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Michael Stokley00:02:06

what's an idiomatic way to thread a nilable value through multiple functions? should i use multi-arities thoughout or?... (def f1 ([] (f1 nil)) ([x] (if (nil? x) (f2) (f2 x)))) (def f2 ([] (f2 nil)) ([x] (...)))


weird idea: (apply f2 (remove nil? [x]))


probably not what you want haha

Michael Stokley00:02:14

but i'm worried about being legible rn


There is some-> which continues threading if the result of previous call is non nil.

Michael Stokley00:02:02

alternatively, i guess i could pass it through and only interrogate it at the terminal

Michael Stokley00:02:23

like this

(def f1 [x] (f2 x))
(def f2 [x]
  (if (nil? x) ... ...))


A lot of functions will naturally compose to return nil when given nil


But if yours doesn't, ya, whatever way you want.


But if you're concerned about threading, and not really about designing a fn that returns nil on nil. You could look into using some-> and some->> instead

Michael Stokley00:02:33

i've never heard of those, thank you for the heads up

Mario C.00:02:38

Im working on an application that has degraded to a mess. It uses Apache POI as one of its main dependencies. (Basically acts as a wrapper for it) The users uploads an excel workbook and then use the web app to input values, the application evaluates the spreadsheet and returns the outputs. I am using VisualVM to try and pinpoint where exactly the bottleneck is and to my surprise none of the functions that I suspected are showing up. This could be because I dont know how to use VisualVM. Here is a screenshot of the result


the two clojure.lang.reflector methods nearest the top should be combined - because the same fix eliminates both, and when combined they are near the top (under what is essentially polling that shows up looking like work)


waiting on a promise-deref / poll / select are all basiically polling, so shouldn't be optimized


*warn-on-reflection* will usually help you eliminate the reflection overhead

user=> (doc *warn-on-reflection*)
  When set to true, the compiler will emit warnings when reflection is
  needed to resolve Java method calls or field accesses.

  Defaults to false.

Mario C.00:02:00

I got a wall of orange text! Let me fix those reflection warnings. Good catch, perhaps this is the golden ticket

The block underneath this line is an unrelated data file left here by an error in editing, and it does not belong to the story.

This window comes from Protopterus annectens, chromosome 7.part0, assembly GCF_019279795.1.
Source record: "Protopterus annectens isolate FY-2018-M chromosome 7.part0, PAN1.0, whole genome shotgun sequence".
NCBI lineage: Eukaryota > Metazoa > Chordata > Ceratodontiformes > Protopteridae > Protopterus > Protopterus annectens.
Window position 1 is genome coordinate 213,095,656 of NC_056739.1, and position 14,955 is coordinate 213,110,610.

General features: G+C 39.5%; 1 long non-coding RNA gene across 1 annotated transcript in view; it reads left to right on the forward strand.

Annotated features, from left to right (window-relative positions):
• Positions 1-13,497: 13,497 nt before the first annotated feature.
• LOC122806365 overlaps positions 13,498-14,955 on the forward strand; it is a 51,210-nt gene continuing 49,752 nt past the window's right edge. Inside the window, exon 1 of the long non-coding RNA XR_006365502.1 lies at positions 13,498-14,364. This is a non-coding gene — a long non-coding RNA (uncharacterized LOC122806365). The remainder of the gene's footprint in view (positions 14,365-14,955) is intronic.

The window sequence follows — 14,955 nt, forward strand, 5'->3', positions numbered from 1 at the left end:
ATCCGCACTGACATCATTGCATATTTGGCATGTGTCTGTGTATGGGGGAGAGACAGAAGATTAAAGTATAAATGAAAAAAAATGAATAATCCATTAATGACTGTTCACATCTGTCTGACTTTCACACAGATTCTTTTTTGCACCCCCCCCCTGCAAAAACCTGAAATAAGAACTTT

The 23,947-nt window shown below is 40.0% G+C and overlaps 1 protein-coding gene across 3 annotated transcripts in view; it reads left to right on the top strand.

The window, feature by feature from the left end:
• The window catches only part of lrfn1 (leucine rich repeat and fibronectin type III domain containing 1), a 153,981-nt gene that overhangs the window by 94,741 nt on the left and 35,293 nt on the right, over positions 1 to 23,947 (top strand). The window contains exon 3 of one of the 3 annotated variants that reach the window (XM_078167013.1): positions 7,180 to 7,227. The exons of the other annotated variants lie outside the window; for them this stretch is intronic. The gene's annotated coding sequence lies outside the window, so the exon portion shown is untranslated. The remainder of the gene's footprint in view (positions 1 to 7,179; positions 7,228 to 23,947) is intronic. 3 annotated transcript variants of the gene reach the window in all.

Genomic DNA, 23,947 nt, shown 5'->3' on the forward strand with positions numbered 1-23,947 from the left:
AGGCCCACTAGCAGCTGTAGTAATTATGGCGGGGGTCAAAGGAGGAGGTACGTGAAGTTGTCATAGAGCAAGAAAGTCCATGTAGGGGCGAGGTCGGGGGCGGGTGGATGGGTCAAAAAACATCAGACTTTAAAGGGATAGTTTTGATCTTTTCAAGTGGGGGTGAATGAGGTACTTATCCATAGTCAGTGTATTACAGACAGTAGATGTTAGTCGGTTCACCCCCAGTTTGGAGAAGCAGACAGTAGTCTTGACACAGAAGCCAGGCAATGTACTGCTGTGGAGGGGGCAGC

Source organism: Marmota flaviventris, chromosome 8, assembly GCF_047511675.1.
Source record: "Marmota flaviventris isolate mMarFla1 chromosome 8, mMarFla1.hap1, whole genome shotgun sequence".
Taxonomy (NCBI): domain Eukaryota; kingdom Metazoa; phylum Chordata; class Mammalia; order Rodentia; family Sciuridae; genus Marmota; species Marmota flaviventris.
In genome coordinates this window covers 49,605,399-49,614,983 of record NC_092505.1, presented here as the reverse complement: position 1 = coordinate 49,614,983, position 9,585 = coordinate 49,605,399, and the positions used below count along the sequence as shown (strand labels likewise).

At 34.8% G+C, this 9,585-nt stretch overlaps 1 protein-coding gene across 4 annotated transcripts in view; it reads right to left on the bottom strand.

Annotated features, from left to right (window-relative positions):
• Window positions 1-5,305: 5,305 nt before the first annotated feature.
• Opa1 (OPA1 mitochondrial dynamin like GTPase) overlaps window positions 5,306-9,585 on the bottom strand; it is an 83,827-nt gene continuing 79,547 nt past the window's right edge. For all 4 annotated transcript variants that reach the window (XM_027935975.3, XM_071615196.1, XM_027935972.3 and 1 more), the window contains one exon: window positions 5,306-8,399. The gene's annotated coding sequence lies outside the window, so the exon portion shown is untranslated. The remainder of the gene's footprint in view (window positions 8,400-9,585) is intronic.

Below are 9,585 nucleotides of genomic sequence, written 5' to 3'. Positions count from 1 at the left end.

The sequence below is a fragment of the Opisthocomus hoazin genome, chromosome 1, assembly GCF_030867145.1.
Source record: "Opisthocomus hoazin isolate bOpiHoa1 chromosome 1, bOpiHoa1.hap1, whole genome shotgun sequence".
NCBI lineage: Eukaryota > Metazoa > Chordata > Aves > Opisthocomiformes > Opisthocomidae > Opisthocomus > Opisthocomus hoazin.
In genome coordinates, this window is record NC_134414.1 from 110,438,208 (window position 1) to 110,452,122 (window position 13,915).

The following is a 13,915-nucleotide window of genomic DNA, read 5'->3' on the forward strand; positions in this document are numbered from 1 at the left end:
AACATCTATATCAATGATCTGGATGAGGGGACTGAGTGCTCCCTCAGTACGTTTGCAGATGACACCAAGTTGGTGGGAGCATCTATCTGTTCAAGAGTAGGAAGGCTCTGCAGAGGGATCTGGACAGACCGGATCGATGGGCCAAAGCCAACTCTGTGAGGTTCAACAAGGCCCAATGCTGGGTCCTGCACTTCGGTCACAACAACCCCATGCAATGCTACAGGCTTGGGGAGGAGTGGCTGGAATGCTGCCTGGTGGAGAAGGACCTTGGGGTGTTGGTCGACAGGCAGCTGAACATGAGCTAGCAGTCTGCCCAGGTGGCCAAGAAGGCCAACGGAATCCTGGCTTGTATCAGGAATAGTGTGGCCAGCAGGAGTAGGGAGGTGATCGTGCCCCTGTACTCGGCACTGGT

I've gotten into the habit of putting (set! *warn-on-reflection* true) immediately after my ns form in almost every new file these days πŸ™‚


Maybe I should put them in the clj-new templates? πŸ™‚


I learned the other day that there's a clj / deps.edn version of lein check, I wonder if that turns on reflection warnings


@mario.cordova.862 after coming back and looking again, it looks like a significant amount of time is spent on file system ops - I don't know your domain, but maybe active objects don't need to be files on disk? A common mistake is thinking that since the thing you work on is commonly refered to as a "file", that it needs to exist on a file system while your app works on it


but then again it could be that POI is inflexible and can't use in-memory data (?)


eg. once I worked on a webservice that resized files for dynamic frontends, and we eliminated most of our turnover latency by doing all the image ops in memory and not using the disk except for caching

Mario C.01:02:06

That could be the case but I am not familiar enough with the codebase to know enough about what exactly is going on. As far as I am aware the WorkBook object should be in memory.

Mario C.01:02:01

I know we are doing something wrong because our operations are taking 2-3 mins


hey team! is there any preferred directory structure for clojure?



|-> user
    |-> repository.clj
    |-> controller.clj 


@tjb Do you mean beyond the resources/`src`/`test` top-level part?




Not really. Different people -- and different companies -- prefer different things.


ok cool!


ima role with the one i posted above


I tend to separate things by "domain" concepts more than "function", although within a pure sort of MVC web app, the core is often broken into handlers, model, views or some such.


where would the controller live in that case?


under model?


controller = handler


I'd use controllers in other languages but Ring talks about handlers so...

πŸ‘ 4

and model would be DB calls then i assume


is there such thing as a service layer?


I've never been a fan of a generic "service" layer. I think that is a bit artificial.


would you throw those types of methods in the handler?


I think you'll see some sort of "store" section in a lot of Clojure apps but I think, overall, things are a lot more organic.


I tend to start with one function per "request" (or "route") and group "related" functions together in a single handler... so maybe would be all the photo-handling functions.